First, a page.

But compulsory licensing doesn’t preclude direct licensing under the current law — that is, without IRFA. Copyright owners are — and always have been — free to negotiate privately with copyright users. Sirius XM has been particularly aggressive in recent years in pursuing such direct licensing, and Clear Channel is right behind Sirius with their own direct deals.

What does this mean for artists? First of all, in practice, this means that the rates set by the Copyright Royalty Board act as a ceiling — no licensee is going to pay more than the compulsory rate. They are guaranteed access to every sound recording on the market at the CRB’s rates.

So why would recording artists or sound recording owners want to accept a deal that gives, say, Sirius XM more rights for less money?  (Bearing in mind that many artists own their sound recordings.)

Here’s one reason. During recent proceedings, Sirius XM Executive VP David Frear testified that “Among other things, [record companies] recognized that by entering into direct licenses with Sirius XM, they gained the potential for enhanced airplay and greater exposure for their recording artists.” Left unsaid was the corollary to this: refusing to enter into a direct license could mean less (or no) airplay.

Direct licensing, in conjunction with a compulsory licensing scheme, thus gives licensees all stick and no carrot. And when you’re terrestrial radio giant Clear Channel, or the only satellite radio provider, or Pandora — which accounts for 37% of all digital sound recording royalties — that’s a pretty big stick. (Pandora and Sirius XM together account for 90%.)

Section 5 of IRFA is perhaps the most pernicious part of the bill, for it would make it illegal for anyone to criticize digital sound recording licensees. If IRFA becomes law, artists and artist organizations will need to watch what they say in public in opposition to Sirius and Clear Channel’s direct licensing efforts.

This is not an exaggeration or hyperbole — it is already happening. The provisions of Section 5 seem to be a direct response to groups like American Association of Independent Music (A2IM), SoundExchange, and major record labels cautioning recording artists about the drawbacks to a push by Sirius XM to license recordings directly following the latest rate-setting proceedings.

In March 2012, Sirius XM filed a lawsuit against SoundExchange and A2IM alleging anti-trust violations for their efforts to resist what SoundExchange and A2IM saw as a raw deal from Sirius XM’s direct licensing push. Now, for starters, it might seem odd that a company with an effective monopoly on satellite radio is complaining that a non-profit nonexclusive collecting agency and a trade association representing hundreds of small companies are violating anti-trust laws.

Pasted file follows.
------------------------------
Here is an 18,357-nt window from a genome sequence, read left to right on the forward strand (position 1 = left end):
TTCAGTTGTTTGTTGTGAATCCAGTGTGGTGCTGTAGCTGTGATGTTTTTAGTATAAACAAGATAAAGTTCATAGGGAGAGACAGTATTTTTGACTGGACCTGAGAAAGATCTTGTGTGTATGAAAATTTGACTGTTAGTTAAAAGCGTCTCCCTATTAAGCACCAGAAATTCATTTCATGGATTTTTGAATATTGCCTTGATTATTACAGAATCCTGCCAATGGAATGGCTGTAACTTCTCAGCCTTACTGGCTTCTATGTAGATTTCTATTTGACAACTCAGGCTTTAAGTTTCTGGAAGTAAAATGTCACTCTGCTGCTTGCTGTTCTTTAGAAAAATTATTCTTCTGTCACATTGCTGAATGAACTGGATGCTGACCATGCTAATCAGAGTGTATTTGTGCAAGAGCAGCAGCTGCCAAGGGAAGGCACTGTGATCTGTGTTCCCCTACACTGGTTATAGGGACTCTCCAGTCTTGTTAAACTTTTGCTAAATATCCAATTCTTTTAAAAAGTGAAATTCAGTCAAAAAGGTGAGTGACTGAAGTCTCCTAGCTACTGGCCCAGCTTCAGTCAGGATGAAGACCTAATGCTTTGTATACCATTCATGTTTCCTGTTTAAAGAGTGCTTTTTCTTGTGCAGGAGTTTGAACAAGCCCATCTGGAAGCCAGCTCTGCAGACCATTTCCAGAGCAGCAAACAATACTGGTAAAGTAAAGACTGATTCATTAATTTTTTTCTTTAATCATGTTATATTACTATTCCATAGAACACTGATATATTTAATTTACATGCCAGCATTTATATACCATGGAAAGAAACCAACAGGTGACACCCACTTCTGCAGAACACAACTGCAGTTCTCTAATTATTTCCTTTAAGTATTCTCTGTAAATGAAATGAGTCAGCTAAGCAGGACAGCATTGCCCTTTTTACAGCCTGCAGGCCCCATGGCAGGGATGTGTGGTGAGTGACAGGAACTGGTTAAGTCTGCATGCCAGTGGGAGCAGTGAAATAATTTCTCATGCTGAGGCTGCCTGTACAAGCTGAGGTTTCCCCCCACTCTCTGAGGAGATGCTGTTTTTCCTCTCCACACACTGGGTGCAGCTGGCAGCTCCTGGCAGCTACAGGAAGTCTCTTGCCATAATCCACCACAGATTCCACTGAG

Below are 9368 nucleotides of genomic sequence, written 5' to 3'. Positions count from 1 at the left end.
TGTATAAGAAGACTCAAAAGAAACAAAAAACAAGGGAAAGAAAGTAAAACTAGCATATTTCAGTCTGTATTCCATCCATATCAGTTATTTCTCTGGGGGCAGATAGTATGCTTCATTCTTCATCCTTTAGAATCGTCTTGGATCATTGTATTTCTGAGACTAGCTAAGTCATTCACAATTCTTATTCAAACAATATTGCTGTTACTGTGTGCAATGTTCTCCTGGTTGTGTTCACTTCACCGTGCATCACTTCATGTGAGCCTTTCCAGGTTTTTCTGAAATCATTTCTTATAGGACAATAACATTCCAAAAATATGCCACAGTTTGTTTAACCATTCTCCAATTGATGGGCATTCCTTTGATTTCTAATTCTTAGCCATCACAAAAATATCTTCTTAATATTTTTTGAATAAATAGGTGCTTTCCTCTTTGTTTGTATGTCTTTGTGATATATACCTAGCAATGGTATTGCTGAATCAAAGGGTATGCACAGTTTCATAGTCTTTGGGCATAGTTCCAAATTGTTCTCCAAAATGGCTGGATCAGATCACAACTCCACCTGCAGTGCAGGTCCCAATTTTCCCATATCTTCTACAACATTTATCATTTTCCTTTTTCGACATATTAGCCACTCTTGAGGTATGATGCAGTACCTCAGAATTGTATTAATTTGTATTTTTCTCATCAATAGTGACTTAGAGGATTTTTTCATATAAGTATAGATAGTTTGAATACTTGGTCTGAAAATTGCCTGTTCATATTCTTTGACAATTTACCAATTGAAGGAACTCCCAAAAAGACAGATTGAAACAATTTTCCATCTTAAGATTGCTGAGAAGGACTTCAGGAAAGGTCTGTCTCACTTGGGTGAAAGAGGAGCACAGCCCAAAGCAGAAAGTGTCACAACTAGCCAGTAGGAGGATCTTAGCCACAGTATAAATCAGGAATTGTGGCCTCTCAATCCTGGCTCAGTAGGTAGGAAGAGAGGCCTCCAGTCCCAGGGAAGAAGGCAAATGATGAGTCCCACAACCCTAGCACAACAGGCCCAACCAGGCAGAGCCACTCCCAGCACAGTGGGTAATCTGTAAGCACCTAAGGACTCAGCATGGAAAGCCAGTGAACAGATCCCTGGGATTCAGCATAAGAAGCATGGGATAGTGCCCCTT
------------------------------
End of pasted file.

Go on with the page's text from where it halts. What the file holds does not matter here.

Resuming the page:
But the allegations that Sirius made in the lawsuit should concern any artist. Sirius XM essentially argues that various public communications concerning its direct license program amount to anti-competitive behavior — not anti-competitive conduct, just speech.

One such communication identified in Sirius XM’s anti-trust suit includes this August 2011 blog post by A2IM. In its lawsuit, Sirius XM points specifically to a paragraph that states:

In general statutory licenses have been good for the independent music label community as statutory licenses insure that all music label copyrights, whether those of the major labels or those of independent labels or artists, are treated equally and paid the same rate amount for each stream (play) of that music. Under direct licenses there are cases where independents have received less than equitable rates.

And lest you think only industry groups would be caught in the crosshairs, it’s not unlikely that artist advocacy organizations could face legal liability. Sirius XM also refers to a statement made by the Future of Music Coalition, in its November 2011 newsletter:

Here at FMC, we want artists to get the money they’re owed for the use of their music on any platform. The statutory rate for digital performance plus direct payment via SoundExchange is an important piece of the compensation puzzle for creators. Bypassing it might benefit the bottom lines of major corporations in the short run, but it’s a dangerous thing for performing artists.

This is the type of explanatory speech — not conduct — that Sirius XM thinks is illegal and IRFA definitely would outlaw. Again, it would make it a violation of the Sherman Act for “any copyright owners of sound recordings acting jointly, or any common agent or collective representing such copyright owners, to take any action that would prohibit, interfere with, or impede direct licensing.” Whenever two or more artists are gathered, Sirius XM (and Clear Channel, and Google) will be there.

The statements above are already alleged by Sirius XM to violate existing anti-trust laws. To be clear, the allegations are absurd — these statements are clearly not urging an unlawful “boycott” against Sirius XM’s direct licensing, and even if they were, Sirius doesn’t lose out since it already has access to every sound recording on the market under the compulsory license. There’s also a much simpler and way less conspiratorial explanation to the public response that Sirius complains of: maybe the labels who spurned Sirius XM’s proposal just didn’t like the deal. But Section 5 of IRFA would ensure that the law explicitly prohibits any criticism of direct licensing deals.

So if IRFA becomes law, if you don’t like the deal, you better keep it to yourself.

IRFA Analysis: Section 2

Here at The Trichordist, we’re taking a look at the Internet Radio “Fairness” Act all week. As a service to readers, we’re firing up the LegalTron 3000 to take a closer look at the bill, analyzing it section by section.